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The last few months have been a rollercoaster ride. We have seen NHS Commissioning Board (NHS CB) roles on structure charts become real people – for example, the Director of Patient and Public Voice and Information has become Giles Wilmore; the Patient and Information CCG Lay Assessors hotline has become Sian; and the CCG Lay Assessors themselves have become Ghzala, Huw, Madeleine…
New voices in the room are resulting in new exciting, yet testing discussions. These amazing people are breathing life into ideas, processes, systems; they are beginning to challenge what has happened already and are starting to carve out and shape the future.
In the midst of this frantic period at the NHS CB, one of the fantastic people working at the Board sent me a link to the Radio 4 programme Four Thought. She gifted me a powerful story, written and read by Christina Patterson. To cut to the chase, it’s a poignant story of how the system has become, in many ways, more dominant than the people it is delivered by and for whom it exists – and how we all have an individual responsibility for our words, our actions, our relationship with others whether it be in our personal or working life. This really resonated with me!
In my opinion, whilst a system is helpful, surely people – no matter what their role – should always be put before the system. The journey of participation, on which we are taking the first wobbly steps, is truly based on this principle.
In the last few weeks, I’ve heard two key questions being asked: Can you briefly explain this ‘participation’ approach; and what is the rationale and evidence behind it?
There is a huge and growing body of evidence relating to ‘participation’ or the other names used, such as co-production, public and patient voice, involvement or engagement. Each of these are often defined in certain ways, eg the well-known Arnstein’s Ladder.
We could look at it in a slightly different way using the unsung hero of health based theories and research – salutogenesis. This amazing research-based theory, led originally by Antonovsky in the 1970’s, is a strength-based approach which explores why some people are able to stay well despite hardships and stress. The conclusion is that some people have a greater ‘sense of coherence’, ie a sense of control, positive outlook and ability to use internal and external resources. As common sense and now evidence tells us, with this ’sense of coherence’ comes better quality of life and health outcomes.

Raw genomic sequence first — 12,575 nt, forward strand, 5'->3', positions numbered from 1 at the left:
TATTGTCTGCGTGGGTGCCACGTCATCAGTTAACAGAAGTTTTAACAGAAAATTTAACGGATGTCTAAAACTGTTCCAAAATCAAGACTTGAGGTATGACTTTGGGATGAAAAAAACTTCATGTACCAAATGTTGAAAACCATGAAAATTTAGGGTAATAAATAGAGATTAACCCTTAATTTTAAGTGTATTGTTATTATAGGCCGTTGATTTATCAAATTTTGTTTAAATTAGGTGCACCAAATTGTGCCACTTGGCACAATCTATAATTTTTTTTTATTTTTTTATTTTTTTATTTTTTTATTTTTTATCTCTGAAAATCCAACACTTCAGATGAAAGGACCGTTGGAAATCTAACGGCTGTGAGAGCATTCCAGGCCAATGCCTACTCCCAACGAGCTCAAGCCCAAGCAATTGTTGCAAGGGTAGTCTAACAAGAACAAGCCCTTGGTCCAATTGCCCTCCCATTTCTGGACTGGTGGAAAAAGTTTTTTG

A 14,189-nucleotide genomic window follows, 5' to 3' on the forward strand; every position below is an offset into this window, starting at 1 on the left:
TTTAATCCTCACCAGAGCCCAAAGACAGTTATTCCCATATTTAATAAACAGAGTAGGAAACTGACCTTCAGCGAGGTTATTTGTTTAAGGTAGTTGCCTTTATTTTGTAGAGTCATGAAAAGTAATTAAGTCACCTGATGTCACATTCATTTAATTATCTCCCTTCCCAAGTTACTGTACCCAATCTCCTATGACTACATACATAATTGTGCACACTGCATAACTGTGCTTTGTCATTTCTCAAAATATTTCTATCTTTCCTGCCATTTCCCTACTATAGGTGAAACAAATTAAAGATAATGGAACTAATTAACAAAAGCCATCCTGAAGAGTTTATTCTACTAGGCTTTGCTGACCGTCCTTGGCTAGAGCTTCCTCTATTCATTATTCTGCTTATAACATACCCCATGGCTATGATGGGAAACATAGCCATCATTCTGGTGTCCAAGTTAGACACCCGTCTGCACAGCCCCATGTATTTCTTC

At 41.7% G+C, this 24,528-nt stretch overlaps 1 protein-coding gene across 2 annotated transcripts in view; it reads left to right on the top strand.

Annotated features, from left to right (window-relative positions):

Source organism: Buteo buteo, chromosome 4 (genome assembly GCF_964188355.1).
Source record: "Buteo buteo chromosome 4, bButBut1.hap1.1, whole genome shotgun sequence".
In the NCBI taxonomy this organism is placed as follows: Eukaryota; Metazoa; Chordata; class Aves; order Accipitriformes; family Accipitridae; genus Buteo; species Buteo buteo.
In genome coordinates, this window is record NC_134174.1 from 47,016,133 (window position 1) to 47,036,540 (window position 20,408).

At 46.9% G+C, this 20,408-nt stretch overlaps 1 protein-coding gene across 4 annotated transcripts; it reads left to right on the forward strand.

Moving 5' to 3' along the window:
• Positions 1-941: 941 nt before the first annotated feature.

There have been many incredible research studies, action learning programmes and the like which have focused on different aspects under the umbrella of salutogenesis including empowerment (eg Community Health Champions), self-efficacy (eg Family Nurse Partnership) and co-production (eg NESTA) and many more.
The model of participation below is an early attempt to bring all of this learning together into an-easy to-understand model, which is really a hypothesis of the potential if we should move from piecemeal innovation to the tipping point of a social movement.
Just to be clear, this model is not NHS CB policy. It is simply a convergence of ideas, a frame to help us connect individuals and organisations with a shared purpose around building a new powerful relationship between people and their own health and the health system.
Using a real life case study to explain this model, Altogether Better used a model of empowerment which incorporated increasing confidence, knowledge, connections and challenging current cultures and behaviours. The resulting evidence suggests that this approach facilitates individuals to become more empowered, leading to increased civic participation, improved health outcomes and a more productive and better utilised health system. Altogether Better built and tested this model with over 20,000 workplace and community health champions who supported over 100,000 people in their communities.
In the past few weeks I have heard the commitment and passion for this agenda from many sources including CCG Lay Assessors, other active citizens, pioneer leaders of CCGs, academics, staff across the NHS CB – as well as from many of the experts in the various approaches to participation we have in England and beyond.
Twitter is becoming a huge source of information and inspiration in this area. See @jeremytaylorNV and @GBDOC to name but a few champions for active citizenship and participation, or follow some of the #conversations such as #nhsconstitution to listen to interesting discussions.
People, no matter what role they are playing, are talking a passionate language with real integrity of purpose, soul food indeed!
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